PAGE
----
Authorities in Romania are probing a Christian priest in connection with the death of a baby during the baptism ceremony of the child. The baby had died of a heart attack after the bishop had plunged the child’s head underwater three times during a baptism.
According to reports, the six-week-old child’s lungs were filled up with water which led to a cardiac arrest. The incident occurred on Monday in Suceava, northeast Romania. The baby was rushed to the hospital but died a few hours later following the incident.
A spokesperson of the hospital confirmed the death due to baptism saying, “A one-month-and-a-half baby was found in cardiac arrest in the church after the baptism service. The baby was respited by the SMURD unit that arrives on the spot.”
“He was hospitalised in serious condition in the hospital’s intensive care unit, was intubated and mechanically ventilated,” the spokesperson added.
Reacting to the child’s death, the father of the child said, “The boy was crying but the priest submerged him three times in water and he inhaled water. [I] removed him, wiped him, from the doctors I found out he inhaled 110ml of water… If you see a child with a gaping mouth and crying you wouldn’t immerse him completely in water, would you?”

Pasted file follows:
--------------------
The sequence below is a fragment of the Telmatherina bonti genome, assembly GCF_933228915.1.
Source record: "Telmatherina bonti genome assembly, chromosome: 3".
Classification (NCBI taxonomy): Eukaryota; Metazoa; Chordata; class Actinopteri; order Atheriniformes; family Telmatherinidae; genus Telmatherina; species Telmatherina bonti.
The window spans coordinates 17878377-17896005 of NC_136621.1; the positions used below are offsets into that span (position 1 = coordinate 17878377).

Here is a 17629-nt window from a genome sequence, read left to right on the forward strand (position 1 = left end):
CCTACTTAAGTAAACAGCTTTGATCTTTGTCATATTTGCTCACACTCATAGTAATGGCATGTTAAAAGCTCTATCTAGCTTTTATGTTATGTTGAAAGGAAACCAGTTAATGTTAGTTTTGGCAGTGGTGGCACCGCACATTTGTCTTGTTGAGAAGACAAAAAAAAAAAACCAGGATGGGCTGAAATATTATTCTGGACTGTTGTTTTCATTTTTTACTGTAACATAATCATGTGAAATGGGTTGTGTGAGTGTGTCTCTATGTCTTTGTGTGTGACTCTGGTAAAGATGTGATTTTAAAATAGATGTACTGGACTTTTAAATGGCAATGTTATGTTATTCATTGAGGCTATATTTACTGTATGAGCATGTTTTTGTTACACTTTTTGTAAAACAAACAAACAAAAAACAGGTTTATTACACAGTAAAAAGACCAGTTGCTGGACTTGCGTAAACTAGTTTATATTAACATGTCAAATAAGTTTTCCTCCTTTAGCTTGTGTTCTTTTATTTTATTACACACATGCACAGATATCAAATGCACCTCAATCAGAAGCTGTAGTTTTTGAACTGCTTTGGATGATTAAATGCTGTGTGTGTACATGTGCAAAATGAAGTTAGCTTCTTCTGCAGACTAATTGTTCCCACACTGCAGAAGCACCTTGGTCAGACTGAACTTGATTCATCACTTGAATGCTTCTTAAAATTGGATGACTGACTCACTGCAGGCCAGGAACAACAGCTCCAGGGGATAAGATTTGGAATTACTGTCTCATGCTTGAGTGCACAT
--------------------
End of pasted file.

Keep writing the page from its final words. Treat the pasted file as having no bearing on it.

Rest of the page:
Following the death of the child, the prosecutors have launched a manslaughter probe. The Orthodox Church is facing pressure to change its baptism rituals after the shocking death of the six-week old infant.
In the Romanian Orthodox church, babies are submerged in water three times during baptism. The priests are expected to hold their nose to stop them from breathing in water.
Online petition launched asking a change in Baptism rituals
The death of the child has now angered many citizens in the country, who have now launched an online petition calling for church bosses to scrap the ritual. More than 60,000 signatures have been collected so far.
The petition read, “The death of a newborn baby because of this practice is a huge tragedy. This risk must be ruled out for the joy of baptism to triumph.”
Meanwhile, Vasile Banescu, a spokesman for the church, has suggested that water be poured or sprinkled over the child’s head in the future rather than full immersion. However, Archbishop Teodosie, leader of the Church’s conservative wing, has asserted the baptism ritual will not change.
More than 80 per cent of people in Romania are Orthodox and the church’s baptisms are big events comparable to weddings.